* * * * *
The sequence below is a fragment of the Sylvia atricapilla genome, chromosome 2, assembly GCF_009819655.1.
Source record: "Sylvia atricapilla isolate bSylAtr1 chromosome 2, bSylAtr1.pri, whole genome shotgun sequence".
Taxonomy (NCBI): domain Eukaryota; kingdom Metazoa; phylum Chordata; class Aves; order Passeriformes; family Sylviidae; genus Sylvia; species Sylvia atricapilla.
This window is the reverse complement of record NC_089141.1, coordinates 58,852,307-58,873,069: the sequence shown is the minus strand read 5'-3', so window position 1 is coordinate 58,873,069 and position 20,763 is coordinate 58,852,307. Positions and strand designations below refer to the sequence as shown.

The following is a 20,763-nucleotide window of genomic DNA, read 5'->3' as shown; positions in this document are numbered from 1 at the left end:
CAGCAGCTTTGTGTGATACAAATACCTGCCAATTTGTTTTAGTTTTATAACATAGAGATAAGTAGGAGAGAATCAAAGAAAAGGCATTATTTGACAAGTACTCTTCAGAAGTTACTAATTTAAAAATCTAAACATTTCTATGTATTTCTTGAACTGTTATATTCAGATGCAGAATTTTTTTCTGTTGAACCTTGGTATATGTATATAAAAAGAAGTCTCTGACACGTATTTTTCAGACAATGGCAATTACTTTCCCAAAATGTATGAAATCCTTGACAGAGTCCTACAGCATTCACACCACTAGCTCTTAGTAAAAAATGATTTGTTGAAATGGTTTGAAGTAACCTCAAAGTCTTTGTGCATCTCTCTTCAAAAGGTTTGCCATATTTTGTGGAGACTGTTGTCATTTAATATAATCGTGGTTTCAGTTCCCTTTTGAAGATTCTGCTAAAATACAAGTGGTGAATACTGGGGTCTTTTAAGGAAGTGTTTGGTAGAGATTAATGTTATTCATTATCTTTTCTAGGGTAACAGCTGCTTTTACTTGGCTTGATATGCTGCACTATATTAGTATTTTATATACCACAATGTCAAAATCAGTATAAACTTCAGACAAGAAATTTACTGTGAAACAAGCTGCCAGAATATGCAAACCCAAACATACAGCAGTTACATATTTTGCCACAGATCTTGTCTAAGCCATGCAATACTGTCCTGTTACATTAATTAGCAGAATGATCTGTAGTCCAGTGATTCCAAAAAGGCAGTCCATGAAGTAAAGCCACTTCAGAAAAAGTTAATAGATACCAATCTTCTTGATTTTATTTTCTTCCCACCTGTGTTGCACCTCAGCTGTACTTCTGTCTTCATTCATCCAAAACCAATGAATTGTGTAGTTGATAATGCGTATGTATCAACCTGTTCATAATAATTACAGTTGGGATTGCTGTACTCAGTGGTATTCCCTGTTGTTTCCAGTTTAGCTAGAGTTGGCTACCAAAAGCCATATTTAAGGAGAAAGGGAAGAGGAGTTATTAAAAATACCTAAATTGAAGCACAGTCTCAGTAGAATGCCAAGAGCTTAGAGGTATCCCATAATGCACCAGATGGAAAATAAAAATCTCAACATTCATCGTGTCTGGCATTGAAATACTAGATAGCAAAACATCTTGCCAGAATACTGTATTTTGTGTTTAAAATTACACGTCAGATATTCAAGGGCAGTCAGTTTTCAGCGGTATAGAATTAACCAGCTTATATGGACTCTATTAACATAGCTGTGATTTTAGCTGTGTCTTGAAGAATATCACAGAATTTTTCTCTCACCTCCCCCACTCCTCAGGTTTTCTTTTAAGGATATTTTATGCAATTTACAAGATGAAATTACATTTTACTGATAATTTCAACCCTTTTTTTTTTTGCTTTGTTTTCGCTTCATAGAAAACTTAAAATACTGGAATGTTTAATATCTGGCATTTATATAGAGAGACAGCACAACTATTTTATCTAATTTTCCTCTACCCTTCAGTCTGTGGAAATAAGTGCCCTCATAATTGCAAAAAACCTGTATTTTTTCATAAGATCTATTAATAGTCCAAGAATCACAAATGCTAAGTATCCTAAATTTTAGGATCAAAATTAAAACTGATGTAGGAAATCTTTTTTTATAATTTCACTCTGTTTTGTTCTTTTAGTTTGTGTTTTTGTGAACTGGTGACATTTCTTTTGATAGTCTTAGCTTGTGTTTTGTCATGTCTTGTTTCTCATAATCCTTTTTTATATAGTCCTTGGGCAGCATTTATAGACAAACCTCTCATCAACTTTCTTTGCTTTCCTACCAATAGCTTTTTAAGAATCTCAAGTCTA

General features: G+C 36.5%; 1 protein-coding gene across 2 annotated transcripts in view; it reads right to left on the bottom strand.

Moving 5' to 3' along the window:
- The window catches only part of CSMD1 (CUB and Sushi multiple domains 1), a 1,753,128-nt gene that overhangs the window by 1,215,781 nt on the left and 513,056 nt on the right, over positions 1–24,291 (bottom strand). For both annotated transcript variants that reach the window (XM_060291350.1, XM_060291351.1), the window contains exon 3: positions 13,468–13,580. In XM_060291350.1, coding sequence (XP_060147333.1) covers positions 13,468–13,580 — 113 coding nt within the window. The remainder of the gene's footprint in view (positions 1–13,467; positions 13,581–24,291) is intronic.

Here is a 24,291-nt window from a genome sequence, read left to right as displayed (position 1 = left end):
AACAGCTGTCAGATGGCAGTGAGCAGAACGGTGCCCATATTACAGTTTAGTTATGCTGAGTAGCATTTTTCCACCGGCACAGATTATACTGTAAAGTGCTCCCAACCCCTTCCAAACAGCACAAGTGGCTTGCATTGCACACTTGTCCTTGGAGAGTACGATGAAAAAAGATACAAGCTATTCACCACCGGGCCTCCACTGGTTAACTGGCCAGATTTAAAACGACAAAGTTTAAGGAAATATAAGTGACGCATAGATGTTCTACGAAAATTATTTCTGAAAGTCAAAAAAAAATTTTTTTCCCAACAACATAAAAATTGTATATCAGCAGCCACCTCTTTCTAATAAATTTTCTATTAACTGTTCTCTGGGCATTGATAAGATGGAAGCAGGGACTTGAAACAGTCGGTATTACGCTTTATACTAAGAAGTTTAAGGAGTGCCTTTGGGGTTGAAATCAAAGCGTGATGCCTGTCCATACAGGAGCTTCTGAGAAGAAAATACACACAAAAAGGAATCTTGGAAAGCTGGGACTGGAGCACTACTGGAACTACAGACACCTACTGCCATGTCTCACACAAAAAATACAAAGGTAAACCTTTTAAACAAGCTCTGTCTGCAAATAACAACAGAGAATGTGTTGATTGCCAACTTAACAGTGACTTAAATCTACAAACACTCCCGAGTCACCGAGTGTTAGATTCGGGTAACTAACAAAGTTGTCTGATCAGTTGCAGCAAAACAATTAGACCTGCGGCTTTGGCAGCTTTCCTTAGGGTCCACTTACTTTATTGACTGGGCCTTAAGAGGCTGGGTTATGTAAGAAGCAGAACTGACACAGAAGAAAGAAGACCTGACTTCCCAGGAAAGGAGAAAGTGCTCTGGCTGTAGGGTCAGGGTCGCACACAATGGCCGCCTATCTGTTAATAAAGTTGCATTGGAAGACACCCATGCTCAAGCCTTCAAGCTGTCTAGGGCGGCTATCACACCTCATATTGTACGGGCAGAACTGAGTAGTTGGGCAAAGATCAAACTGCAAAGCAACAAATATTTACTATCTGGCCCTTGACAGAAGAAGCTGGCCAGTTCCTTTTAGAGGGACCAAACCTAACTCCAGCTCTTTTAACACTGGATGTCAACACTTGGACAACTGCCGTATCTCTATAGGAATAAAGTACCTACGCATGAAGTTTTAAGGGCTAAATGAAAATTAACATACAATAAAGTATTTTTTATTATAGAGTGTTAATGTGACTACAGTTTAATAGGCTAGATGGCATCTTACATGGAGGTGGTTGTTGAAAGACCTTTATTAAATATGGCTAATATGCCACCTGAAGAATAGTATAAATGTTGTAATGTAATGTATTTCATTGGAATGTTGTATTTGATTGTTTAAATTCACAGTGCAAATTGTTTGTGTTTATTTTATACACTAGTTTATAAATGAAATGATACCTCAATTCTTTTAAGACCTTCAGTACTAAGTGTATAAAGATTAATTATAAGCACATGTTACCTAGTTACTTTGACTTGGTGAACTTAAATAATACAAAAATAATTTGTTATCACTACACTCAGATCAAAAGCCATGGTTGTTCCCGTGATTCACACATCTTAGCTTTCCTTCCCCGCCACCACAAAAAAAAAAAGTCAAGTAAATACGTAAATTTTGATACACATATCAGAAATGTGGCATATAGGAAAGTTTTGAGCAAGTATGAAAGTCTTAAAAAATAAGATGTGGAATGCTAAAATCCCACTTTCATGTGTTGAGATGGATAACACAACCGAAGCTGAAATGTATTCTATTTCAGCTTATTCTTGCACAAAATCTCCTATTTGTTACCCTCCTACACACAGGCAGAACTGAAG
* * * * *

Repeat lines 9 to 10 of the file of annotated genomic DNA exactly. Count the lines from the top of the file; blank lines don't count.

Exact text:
- The window catches only part of CSMD1 (CUB and Sushi multiple domains 1), a 1,753,128-nt gene that overhangs the window by 1,215,781 nt on the left and 513,056 nt on the right, over positions 1–24,291 (bottom strand). For both annotated transcript variants that reach the window (XM_060291350.1, XM_060291351.1), the window contains exon 3: positions 13,468–13,580. In XM_060291350.1, coding sequence (XP_060147333.1) covers positions 13,468–13,580 — 113 coding nt within the window. The remainder of the gene's footprint in view (positions 1–13,467; positions 13,581–24,291) is intronic.

Here is a 24,291-nt window from a genome sequence, read left to right as displayed (position 1 = left end):